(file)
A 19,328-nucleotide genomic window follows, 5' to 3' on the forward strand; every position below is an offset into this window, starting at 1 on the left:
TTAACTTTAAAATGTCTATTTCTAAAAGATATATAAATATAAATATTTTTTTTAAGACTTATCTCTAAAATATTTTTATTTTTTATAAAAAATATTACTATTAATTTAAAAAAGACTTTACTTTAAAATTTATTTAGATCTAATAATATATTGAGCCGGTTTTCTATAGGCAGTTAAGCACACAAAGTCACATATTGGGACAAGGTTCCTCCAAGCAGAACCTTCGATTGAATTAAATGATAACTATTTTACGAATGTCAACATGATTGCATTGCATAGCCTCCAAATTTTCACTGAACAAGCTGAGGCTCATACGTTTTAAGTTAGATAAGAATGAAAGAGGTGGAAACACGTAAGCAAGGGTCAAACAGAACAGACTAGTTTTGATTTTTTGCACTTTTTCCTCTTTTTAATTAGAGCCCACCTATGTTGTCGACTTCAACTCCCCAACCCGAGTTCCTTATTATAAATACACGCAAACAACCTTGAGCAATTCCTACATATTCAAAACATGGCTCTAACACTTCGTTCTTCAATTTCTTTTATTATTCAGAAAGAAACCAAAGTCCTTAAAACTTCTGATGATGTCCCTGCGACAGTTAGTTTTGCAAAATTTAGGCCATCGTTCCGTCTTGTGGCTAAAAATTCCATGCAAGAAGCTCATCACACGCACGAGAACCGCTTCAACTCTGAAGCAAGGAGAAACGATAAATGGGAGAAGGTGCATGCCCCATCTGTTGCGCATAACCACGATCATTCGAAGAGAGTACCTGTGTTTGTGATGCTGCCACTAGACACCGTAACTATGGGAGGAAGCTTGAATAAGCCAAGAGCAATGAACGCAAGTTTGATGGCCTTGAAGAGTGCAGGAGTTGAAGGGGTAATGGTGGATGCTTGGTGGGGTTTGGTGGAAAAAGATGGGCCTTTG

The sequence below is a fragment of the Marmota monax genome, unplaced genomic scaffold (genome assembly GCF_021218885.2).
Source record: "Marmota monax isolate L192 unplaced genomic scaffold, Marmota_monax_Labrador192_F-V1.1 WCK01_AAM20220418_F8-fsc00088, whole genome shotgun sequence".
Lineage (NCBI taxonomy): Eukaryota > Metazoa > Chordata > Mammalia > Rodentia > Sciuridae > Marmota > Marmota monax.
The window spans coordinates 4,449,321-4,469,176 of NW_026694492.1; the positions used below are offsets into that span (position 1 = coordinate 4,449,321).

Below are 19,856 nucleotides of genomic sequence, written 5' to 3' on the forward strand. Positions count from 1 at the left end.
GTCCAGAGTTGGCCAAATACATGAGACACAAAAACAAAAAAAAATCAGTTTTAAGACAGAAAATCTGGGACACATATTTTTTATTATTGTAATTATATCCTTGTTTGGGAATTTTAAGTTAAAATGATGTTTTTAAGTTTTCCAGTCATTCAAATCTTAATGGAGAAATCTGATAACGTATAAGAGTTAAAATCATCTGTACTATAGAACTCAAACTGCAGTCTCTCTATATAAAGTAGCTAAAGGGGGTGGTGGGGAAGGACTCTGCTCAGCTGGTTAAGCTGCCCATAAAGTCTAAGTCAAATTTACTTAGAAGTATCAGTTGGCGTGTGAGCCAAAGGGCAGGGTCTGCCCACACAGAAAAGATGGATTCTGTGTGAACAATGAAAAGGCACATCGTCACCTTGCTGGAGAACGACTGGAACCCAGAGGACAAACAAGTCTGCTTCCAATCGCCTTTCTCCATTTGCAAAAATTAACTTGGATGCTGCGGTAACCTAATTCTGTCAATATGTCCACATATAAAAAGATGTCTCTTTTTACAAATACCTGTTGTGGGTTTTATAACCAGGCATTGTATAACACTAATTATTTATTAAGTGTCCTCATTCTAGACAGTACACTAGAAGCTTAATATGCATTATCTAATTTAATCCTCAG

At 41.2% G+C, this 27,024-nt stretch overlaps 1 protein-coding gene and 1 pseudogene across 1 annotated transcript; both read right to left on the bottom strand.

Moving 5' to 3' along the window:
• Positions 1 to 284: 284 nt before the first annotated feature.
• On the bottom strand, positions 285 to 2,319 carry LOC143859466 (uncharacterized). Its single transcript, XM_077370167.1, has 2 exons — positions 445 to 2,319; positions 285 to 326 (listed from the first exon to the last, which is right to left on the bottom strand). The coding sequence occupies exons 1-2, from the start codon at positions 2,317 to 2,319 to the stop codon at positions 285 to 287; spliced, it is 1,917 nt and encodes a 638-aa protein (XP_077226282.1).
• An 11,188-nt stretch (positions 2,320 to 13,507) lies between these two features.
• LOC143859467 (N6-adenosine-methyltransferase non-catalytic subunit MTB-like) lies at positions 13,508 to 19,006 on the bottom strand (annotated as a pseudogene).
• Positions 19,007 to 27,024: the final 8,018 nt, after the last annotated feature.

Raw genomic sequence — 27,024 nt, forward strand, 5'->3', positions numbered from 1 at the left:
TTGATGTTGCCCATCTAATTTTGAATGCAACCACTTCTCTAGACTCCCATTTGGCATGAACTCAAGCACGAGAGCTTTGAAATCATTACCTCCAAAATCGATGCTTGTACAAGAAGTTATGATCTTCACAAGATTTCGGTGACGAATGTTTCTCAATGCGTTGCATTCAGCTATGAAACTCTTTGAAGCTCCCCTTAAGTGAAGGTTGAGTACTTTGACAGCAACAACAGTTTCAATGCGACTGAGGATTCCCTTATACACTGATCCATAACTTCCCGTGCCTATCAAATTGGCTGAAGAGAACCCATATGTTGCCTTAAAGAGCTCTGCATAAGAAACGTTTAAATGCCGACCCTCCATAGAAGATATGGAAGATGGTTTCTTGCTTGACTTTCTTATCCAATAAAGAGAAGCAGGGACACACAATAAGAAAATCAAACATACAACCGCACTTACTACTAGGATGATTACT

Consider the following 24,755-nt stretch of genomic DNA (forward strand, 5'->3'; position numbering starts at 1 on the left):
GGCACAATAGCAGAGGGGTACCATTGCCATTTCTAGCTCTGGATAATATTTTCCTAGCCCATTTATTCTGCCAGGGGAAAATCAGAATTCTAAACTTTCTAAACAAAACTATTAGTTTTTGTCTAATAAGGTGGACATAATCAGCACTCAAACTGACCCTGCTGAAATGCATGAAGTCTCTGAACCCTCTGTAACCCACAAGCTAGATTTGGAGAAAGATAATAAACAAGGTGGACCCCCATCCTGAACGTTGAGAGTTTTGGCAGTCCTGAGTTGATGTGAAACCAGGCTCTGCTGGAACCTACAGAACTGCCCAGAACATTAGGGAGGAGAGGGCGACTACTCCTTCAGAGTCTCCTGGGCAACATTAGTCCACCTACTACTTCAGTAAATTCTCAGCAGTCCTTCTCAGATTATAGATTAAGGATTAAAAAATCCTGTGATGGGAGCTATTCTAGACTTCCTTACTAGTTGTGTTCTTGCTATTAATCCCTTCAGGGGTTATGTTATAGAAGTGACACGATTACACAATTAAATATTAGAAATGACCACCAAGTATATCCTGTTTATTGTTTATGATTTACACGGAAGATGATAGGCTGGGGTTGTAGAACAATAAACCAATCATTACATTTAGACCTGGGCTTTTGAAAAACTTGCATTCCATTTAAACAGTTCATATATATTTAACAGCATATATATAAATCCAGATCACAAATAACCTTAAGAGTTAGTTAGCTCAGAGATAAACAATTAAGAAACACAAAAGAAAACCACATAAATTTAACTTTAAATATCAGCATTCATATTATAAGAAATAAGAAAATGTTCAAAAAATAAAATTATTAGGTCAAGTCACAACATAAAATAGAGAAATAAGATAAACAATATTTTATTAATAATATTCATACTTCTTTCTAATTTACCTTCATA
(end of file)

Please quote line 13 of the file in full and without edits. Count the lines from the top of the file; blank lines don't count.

• An 11,188-nt stretch (positions 2,320 to 13,507) lies between these two features.